In a time filled with challenges to diversity and academic freedom, Black educators find themselves at the forefront of a battle for educational integrity.

“We have entered into an entirely new political war over the teaching of the past,” Khalil Gibran Muhammad, the Ford Foundation Professor of History, Race and Public Policy at Harvard University, said Wednesday on Boston Public Radio.

Muhammad's course came under direct scrutiny during a high-profile hearing on campus antisemitism, where Rep. Virginia Foxx singled the class out as a “prime example” of "race-based ideology" that led to the tolerance of antisemitism on the campus following Hamas' attack on Israel that took place on Oct. 7.

He called out the silence of Harvard's influential alumni and donors after Foxx’s claim. He argued that their failure to speak out conveys a lack of courage and ownership of the university's commitment to diversity and academic freedom.

“The silence leaves a kind of national impression that Foxx is onto something, that Bill Ackman (a billionaire against DEI efforts) is onto something, that something is going wrong at Harvard,” Muhammad said.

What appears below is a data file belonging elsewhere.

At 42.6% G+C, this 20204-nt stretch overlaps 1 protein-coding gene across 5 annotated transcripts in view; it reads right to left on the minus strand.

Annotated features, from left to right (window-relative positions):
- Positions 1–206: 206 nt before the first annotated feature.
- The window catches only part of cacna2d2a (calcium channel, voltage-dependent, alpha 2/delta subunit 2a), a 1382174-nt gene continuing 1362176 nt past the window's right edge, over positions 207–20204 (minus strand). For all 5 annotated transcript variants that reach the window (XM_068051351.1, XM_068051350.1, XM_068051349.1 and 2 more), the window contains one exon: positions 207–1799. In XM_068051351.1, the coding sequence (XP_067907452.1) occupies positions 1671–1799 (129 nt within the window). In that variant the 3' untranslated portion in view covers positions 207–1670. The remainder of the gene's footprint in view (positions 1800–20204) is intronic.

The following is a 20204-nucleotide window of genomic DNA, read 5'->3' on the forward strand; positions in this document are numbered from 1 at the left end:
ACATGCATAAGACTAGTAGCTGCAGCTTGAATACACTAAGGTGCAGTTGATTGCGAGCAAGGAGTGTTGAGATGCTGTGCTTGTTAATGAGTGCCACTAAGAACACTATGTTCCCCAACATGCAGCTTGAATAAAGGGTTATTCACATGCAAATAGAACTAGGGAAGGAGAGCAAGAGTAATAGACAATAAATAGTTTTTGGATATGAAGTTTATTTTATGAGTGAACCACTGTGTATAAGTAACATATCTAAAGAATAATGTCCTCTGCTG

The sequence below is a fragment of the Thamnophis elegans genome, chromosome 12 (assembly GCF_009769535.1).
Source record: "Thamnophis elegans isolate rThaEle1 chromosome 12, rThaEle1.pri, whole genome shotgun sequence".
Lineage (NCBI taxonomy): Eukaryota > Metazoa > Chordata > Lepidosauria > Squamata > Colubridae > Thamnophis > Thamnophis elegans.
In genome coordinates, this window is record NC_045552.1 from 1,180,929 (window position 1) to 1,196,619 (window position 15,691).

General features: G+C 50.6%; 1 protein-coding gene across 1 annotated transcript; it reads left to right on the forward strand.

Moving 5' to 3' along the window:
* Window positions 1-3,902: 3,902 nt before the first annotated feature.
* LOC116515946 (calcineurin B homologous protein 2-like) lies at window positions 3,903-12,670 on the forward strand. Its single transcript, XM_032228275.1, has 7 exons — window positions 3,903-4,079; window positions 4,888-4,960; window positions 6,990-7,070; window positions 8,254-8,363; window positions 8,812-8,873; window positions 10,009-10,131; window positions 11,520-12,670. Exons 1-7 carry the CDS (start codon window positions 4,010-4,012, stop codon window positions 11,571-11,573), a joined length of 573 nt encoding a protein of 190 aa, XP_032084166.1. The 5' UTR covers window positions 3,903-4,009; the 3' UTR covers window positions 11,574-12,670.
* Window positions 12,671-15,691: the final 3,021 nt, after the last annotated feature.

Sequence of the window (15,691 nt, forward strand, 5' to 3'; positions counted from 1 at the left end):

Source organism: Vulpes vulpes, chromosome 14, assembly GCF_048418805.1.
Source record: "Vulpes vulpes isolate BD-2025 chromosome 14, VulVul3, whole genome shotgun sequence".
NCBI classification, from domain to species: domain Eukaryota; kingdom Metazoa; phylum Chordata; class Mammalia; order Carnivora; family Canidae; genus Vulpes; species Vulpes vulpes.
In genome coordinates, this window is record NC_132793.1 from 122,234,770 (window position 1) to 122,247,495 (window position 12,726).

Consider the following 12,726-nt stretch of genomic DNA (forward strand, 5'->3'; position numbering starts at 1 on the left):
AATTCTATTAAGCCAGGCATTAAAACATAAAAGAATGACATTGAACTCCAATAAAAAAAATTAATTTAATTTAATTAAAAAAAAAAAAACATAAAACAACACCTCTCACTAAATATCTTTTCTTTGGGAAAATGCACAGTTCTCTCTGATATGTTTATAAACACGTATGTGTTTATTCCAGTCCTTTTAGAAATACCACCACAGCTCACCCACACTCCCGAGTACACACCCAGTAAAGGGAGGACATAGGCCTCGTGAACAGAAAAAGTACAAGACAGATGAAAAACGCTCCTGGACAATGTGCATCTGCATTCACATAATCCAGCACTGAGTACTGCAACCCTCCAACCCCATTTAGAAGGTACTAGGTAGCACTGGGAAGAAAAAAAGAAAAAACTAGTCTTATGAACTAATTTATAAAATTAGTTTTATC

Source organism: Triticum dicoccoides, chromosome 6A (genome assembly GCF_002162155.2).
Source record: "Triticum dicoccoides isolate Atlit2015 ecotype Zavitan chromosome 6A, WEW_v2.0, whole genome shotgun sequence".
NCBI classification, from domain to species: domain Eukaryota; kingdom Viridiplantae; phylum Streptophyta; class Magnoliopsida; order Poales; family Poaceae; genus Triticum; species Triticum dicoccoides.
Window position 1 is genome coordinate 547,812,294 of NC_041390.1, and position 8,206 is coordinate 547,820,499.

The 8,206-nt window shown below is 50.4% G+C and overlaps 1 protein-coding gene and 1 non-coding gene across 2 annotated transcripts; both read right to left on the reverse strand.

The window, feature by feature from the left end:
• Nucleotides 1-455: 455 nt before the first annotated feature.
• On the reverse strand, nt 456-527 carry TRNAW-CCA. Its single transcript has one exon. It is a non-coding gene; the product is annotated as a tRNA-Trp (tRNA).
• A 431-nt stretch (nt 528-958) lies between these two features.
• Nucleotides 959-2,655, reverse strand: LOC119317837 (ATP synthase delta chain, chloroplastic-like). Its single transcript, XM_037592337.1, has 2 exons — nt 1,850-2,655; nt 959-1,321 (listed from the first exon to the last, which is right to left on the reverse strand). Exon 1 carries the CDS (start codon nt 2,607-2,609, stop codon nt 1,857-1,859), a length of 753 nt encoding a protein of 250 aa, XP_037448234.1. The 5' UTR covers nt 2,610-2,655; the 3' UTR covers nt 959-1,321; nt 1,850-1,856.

Controversy over Black studies and the teaching of slavery and segregation is not new — Muhammad references Texas, where there have been many efforts to minimize the tragedy of slavery — but he notes a recent shift toward legislative action, which he said is led by the Republican Party.

“For this to rise to the level of legislative action that distorts what can actually be taught in schools, that criminalizes the teaching of race or gender discrimination … is an entirely new phenomenon,” he said.

Over the years of teaching, Muhammad said each year his new students tend to know less about racism and history. His concerns are echoed by reports indicating a decline in students' understanding of U.S. history. In 2023, the U.S. Department of Education reported a significant drop in eighth-grade students’ knowledge of U.S. history.

Muhammad also expressed concern over changes in Harvard's policies regarding protected categories, which now includes political beliefs. He said with that change, he feels much more likely to be accused of discriminating against someone with conservative beliefs.

“If I were to challenge this person's facts in such a conversation, I worry right now, this semester, that I could be accused of discriminating against that person for holding conservative views. That's new,” he said.

Regardless, Muhammad is committed to teaching his History, Race and Public Policy course and will continue to do so.